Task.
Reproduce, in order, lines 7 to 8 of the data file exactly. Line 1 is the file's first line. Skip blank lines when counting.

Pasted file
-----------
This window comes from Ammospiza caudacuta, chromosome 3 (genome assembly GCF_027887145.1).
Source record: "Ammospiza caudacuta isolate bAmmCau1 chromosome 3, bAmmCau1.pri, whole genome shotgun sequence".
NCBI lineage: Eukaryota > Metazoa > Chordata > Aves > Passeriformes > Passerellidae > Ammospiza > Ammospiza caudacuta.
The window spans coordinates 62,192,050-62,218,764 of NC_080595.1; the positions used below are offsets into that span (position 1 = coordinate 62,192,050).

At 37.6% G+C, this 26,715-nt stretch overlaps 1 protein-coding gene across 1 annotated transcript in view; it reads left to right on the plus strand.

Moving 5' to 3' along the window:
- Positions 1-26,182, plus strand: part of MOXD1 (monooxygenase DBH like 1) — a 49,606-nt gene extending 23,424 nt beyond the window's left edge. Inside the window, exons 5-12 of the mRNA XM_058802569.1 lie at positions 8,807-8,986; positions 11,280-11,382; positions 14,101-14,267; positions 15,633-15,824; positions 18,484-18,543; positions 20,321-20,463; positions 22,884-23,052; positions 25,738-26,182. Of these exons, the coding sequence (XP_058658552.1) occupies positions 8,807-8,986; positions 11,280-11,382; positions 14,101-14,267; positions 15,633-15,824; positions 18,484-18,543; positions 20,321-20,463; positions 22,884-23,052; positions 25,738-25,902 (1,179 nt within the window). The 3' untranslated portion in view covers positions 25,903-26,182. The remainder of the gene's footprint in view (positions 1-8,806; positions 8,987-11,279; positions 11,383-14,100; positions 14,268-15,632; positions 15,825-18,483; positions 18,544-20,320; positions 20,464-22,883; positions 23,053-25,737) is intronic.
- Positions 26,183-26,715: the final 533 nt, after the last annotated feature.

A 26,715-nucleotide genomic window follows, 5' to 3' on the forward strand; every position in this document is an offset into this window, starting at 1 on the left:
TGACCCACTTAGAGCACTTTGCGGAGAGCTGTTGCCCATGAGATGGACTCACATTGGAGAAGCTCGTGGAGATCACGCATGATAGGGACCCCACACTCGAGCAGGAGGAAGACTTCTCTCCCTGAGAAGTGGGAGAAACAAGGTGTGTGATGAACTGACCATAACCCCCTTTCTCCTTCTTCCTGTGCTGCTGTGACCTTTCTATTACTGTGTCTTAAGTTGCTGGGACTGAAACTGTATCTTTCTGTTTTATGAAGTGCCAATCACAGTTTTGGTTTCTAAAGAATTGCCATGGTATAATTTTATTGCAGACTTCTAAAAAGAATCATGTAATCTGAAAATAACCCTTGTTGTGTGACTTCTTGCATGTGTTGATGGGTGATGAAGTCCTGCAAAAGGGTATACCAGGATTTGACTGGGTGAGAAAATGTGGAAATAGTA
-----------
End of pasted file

- Positions 1-26,182, plus strand: part of MOXD1 (monooxygenase DBH like 1) — a 49,606-nt gene extending 23,424 nt beyond the window's left edge. Inside the window, exons 5-12 of the mRNA XM_058802569.1 lie at positions 8,807-8,986; positions 11,280-11,382; positions 14,101-14,267; positions 15,633-15,824; positions 18,484-18,543; positions 20,321-20,463; positions 22,884-23,052; positions 25,738-26,182. Of these exons, the coding sequence (XP_058658552.1) occupies positions 8,807-8,986; positions 11,280-11,382; positions 14,101-14,267; positions 15,633-15,824; positions 18,484-18,543; positions 20,321-20,463; positions 22,884-23,052; positions 25,738-25,902 (1,179 nt within the window). The 3' untranslated portion in view covers positions 25,903-26,182. The remainder of the gene's footprint in view (positions 1-8,806; positions 8,987-11,279; positions 11,383-14,100; positions 14,268-15,632; positions 15,825-18,483; positions 18,544-20,320; positions 20,464-22,883; positions 23,053-25,737) is intronic.
- Positions 26,183-26,715: the final 533 nt, after the last annotated feature.